The Vagisil Blush Index #endembarrassment

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Not my vagina but the closest you’ll ever get to it

I’m going to start this post off by saying that I have literally no problem in talking about intimate things with my friends. And sometimes not even my friends. When meeting some rather nice men in a rooftop bar in Brooklyn last week my buddy and I were told that we probably don’t have boyfriends because we were too open. How can you be too open?! Ok, yes, we were probably too open for Americans. But that’s British gals for you.

I wasn’t always this way. I used to be a proper get-changed-under-my-swim-towel kind of woman. But now I happily get it all out at the gym, the doctors, wherever they let me, really. Smear test? Let’s go! Topless beach? No problem!

I think I first became comfortable-ish with my body when Elfie was born and I realised just how many people have to see your hoo-hah before a baby can come out of it. One of my lasting memories from that birth was a midwife telling me while I was still in theatre that they would have to pop a little tablet up my bum for one reason or another; I said “ooh actually, I’d rather you didn’t “ and she was like, yeah, too late missy. That was the moment I realised that embarrassment when it comes to my intimate areas is pretty much an outdated and irrelevant concept.

Vagisil recently spoke to 2,000 British women about their attitudes and embarrassment towards the subject of intimate health and I have to say that, even for someone who was too shy to get a pants-off bikini wax until after her first child was born, I was quite surprised. Nearly half (47%) of British women Vagisil spoke to felt embarrassed when the word ‘vagina’ came up in conversation) and nearly one third admitted to never speaking to their GP about an intimate health problem.

I get this – it can be really difficult to speak to people about what’s going on in your pants. But how can we move to being embarrassed about our intimate health to feeling happy WhatsApping our friends to ask “do you think this is cystitis or thrush?” (sidenote: if you’re my friends, you’ll know).

It’s really sad that 70% of the women surveyed blamed the media for the way we feel about our bodies. We’re expected to be these smooth Barbie doll models of perfection and really, who hasn’t felt slightly wistful when watching the hairless and seemingly vagina-less gazelles that masquerade as Victorias Secret models? I know I have. I bet Karlie Kloss has never texted Taylor Swift to check is she has cystitis or thrush (OR HAS SHE?!).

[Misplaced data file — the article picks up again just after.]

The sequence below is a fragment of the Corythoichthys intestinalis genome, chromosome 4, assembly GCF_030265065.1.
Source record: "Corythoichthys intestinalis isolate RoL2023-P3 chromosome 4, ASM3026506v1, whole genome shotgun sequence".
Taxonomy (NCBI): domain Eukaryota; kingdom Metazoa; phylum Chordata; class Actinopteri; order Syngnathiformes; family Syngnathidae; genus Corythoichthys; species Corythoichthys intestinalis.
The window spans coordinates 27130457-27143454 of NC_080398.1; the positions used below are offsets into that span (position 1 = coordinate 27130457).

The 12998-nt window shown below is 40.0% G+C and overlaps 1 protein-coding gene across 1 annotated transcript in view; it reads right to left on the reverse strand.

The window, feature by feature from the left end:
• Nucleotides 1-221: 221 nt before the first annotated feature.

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Vagisil is on a mission to end the embarrassment that exists around intimate health, and do something about the issue – something I’m all for.

Dr Becky Spelman, Registered Psychologist at Private Therapy Clinic, advises: “Look at it rationally – accept that everybody is fallible and nobody is perfect no matter how they might appear on the surface. Every woman has her own genitals and this is natural.”

I challenge you to not look at the next woman you come across without thinking about the fact they have genitals ;)

If you’re finding it hard to address an intimate issue with a health professional and need some advice, see the below from Dr Spelman:

“You could ask yourself ‘what’s the worst thing that could happen?’ Then sit with that feeling, if it seems too much try breathing in through the nose for 3 seconds and then slowly out through the mouth, focusing on the feeling of the breath. This should give the feeling of embarrassment a chance to subside.”

We’re all human beings; Gisele’s had two kids so I’d fully expect her to have her own pelvic floor issues.

Let’s #endembarrassment and talk about vaginas!

Big thanks to Vagisil for sponsoring me to write about my vagina when I probably would have done it for free ;) 

You’ve Come A Long Way, Baby

 

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The last time I took a picture like this it was a very different situation. I was 27 and off to visit my best friend in New York because my marriage had ended. Just like here I snapped my suitcase and handbag on my bed all ready for me to drive down to Heathrow, full of excitement, trepidation and shoes.

I didn’t write much about what was going on then because really… what do you say? I didn’t quite believe myself that a 9 year relationship was coming to an end and even if I tried couldn’t tell you what I was feeling. My whole adult life had been spent with one man; we’d grown up together, had two children together, built a life together yet had become increasingly unhappy together. It wasn’t supposed to happen like that – I was distraught, confused, heartbroken, scared. I needed head space so I made a last-minute decision to visit one of my oldest friends in the states.

Boarding that plane felt strange. I’d been tied to someone for such a long time – emotionally and legally – and I didn’t know if we would still be bound in this way once I got back to England. It was the first time I’d been on a plane alone or travelled alone and it felt like it was the beginning of me getting to know myself.